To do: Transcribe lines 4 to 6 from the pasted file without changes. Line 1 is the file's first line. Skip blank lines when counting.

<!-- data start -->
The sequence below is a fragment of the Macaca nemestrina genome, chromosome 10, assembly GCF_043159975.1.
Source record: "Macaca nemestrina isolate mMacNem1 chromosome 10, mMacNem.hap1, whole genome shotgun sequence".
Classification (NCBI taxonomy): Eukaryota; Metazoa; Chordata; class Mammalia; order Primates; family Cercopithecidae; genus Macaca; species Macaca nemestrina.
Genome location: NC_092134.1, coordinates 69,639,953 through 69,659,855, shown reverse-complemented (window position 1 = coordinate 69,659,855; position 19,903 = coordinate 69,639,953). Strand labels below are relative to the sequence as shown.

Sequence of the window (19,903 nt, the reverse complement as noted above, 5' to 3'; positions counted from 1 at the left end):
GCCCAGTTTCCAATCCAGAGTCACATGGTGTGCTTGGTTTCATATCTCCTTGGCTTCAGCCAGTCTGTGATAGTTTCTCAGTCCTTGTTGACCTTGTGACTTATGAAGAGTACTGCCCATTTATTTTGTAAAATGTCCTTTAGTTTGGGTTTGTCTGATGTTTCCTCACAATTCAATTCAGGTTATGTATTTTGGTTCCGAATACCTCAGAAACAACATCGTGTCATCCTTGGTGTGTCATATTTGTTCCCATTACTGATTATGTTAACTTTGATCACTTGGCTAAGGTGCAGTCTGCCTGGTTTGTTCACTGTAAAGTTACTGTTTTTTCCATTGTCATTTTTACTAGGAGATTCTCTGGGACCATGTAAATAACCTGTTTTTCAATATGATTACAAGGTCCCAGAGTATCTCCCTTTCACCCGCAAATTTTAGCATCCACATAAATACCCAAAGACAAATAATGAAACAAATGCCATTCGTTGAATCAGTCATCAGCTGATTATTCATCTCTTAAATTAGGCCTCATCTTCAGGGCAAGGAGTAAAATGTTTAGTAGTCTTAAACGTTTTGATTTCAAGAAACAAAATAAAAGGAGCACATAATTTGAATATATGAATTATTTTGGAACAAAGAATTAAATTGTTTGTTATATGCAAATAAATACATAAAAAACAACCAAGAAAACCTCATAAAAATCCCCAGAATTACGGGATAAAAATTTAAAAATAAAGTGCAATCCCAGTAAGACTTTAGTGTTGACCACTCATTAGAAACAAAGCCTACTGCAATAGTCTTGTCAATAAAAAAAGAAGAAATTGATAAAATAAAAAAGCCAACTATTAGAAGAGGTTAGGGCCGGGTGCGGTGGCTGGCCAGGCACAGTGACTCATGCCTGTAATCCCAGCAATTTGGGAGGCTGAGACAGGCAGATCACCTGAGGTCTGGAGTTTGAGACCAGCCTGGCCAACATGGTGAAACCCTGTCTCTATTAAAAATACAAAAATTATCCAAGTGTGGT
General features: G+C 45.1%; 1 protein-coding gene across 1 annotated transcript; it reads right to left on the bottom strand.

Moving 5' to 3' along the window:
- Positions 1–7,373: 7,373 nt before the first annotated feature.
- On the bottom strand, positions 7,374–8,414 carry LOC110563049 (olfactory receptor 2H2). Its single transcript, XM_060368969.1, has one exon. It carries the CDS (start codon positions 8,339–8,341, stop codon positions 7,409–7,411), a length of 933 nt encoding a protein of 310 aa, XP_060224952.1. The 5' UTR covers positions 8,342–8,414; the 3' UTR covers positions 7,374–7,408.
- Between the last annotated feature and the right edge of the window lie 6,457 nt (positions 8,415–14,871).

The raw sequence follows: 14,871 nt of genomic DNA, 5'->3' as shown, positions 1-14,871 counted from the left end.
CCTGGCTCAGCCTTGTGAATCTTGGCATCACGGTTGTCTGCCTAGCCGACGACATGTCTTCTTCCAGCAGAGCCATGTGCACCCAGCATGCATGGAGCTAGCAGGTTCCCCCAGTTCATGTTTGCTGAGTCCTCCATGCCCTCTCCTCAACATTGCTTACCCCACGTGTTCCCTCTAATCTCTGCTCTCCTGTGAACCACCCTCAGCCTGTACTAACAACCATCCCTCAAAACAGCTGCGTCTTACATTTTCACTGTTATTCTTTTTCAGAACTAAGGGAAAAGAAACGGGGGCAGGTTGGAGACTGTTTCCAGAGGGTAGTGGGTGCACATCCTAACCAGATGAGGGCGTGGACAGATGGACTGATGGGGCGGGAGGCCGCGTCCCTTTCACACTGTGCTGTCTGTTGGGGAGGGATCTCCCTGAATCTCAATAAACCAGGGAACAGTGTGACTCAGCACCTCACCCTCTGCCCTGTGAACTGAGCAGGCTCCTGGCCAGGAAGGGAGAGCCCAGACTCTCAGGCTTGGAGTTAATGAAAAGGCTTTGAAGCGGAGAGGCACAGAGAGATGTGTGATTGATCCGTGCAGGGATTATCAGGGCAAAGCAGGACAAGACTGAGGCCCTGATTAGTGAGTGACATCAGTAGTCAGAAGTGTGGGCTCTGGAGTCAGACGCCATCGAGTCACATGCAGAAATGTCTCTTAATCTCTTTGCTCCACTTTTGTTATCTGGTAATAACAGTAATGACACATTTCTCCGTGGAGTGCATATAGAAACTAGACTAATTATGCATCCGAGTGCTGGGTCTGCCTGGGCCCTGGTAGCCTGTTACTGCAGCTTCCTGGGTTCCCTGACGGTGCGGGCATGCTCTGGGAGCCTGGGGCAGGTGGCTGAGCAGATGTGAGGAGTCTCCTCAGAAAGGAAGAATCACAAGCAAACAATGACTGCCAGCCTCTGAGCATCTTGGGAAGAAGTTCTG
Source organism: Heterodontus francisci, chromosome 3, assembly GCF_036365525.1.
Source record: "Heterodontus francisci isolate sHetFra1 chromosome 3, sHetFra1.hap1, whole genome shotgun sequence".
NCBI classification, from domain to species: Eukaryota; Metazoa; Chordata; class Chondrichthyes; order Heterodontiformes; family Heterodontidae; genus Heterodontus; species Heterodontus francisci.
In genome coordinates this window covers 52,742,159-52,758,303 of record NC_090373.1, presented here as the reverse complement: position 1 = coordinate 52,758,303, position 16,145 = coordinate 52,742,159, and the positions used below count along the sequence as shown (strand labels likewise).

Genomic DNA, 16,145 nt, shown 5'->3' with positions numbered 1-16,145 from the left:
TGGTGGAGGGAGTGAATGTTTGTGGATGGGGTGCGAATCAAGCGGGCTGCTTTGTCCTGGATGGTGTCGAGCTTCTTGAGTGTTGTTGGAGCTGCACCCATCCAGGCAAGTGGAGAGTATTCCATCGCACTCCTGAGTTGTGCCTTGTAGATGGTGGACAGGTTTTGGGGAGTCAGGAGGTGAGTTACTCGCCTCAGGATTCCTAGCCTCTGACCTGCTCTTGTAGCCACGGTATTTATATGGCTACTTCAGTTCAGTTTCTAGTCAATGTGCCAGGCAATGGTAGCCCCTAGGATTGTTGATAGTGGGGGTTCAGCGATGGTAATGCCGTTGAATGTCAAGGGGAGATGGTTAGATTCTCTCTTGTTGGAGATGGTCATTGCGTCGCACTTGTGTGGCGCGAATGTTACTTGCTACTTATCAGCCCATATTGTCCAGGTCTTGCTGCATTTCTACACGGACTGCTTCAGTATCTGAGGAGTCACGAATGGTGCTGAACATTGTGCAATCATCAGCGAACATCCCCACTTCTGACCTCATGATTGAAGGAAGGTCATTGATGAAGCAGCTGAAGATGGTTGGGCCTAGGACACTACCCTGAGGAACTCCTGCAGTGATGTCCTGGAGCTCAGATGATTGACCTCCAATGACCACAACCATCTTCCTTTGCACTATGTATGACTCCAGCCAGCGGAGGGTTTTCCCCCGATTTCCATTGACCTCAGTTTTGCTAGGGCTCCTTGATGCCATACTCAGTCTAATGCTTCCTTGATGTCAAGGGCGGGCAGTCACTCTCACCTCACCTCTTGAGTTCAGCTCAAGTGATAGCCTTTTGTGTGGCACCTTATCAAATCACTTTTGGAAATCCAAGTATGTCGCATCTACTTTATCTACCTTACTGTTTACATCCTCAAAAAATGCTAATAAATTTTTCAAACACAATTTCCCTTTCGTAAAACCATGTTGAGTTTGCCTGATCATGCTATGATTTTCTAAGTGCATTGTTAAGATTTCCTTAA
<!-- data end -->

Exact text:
Genome location: NC_092134.1, coordinates 69,639,953 through 69,659,855, shown reverse-complemented (window position 1 = coordinate 69,659,855; position 19,903 = coordinate 69,639,953). Strand labels below are relative to the sequence as shown.

Sequence of the window (19,903 nt, the reverse complement as noted above, 5' to 3'; positions counted from 1 at the left end):
GCCCAGTTTCCAATCCAGAGTCACATGGTGTGCTTGGTTTCATATCTCCTTGGCTTCAGCCAGTCTGTGATAGTTTCTCAGTCCTTGTTGACCTTGTGACTTATGAAGAGTACTGCCCATTTATTTTGTAAAATGTCCTTTAGTTTGGGTTTGTCTGATGTTTCCTCACAATTCAATTCAGGTTATGTATTTTGGTTCCGAATACCTCAGAAACAACATCGTGTCATCCTTGGTGTGTCATATTTGTTCCCATTACTGATTATGTTAACTTTGATCACTTGGCTAAGGTGCAGTCTGCCTGGTTTGTTCACTGTAAAGTTACTGTTTTTTCCATTGTCATTTTTACTAGGAGATTCTCTGGGACCATGTAAATAACCTGTTTTTCAATATGATTACAAGGTCCCAGAGTATCTCCCTTTCACCCGCAAATTTTAGCATCCACATAAATACCCAAAGACAAATAATGAAACAAATGCCATTCGTTGAATCAGTCATCAGCTGATTATTCATCTCTTAAATTAGGCCTCATCTTCAGGGCAAGGAGTAAAATGTTTAGTAGTCTTAAACGTTTTGATTTCAAGAAACAAAATAAAAGGAGCACATAATTTGAATATATGAATTATTTTGGAACAAAGAATTAAATTGTTTGTTATATGCAAATAAATACATAAAAAACAACCAAGAAAACCTCATAAAAATCCCCAGAATTACGGGATAAAAATTTAAAAATAAAGTGCAATCCCAGTAAGACTTTAGTGTTGACCACTCATTAGAAACAAAGCCTACTGCAATAGTCTTGTCAATAAAAAAAGAAGAAATTGATAAAATAAAAAAGCCAACTATTAGAAGAGGTTAGGGCCGGGTGCGGTGGCTGGCCAGGCACAGTGACTCATGCCTGTAATCCCAGCAATTTGGGAGGCTGAGACAGGCAGATCACCTGAGGTCTGGAGTTTGAGACCAGCCTGGCCAACATGGTGAAACCCTGTCTCTATTAAAAATACAAAAATTATCCAAGTGTGGT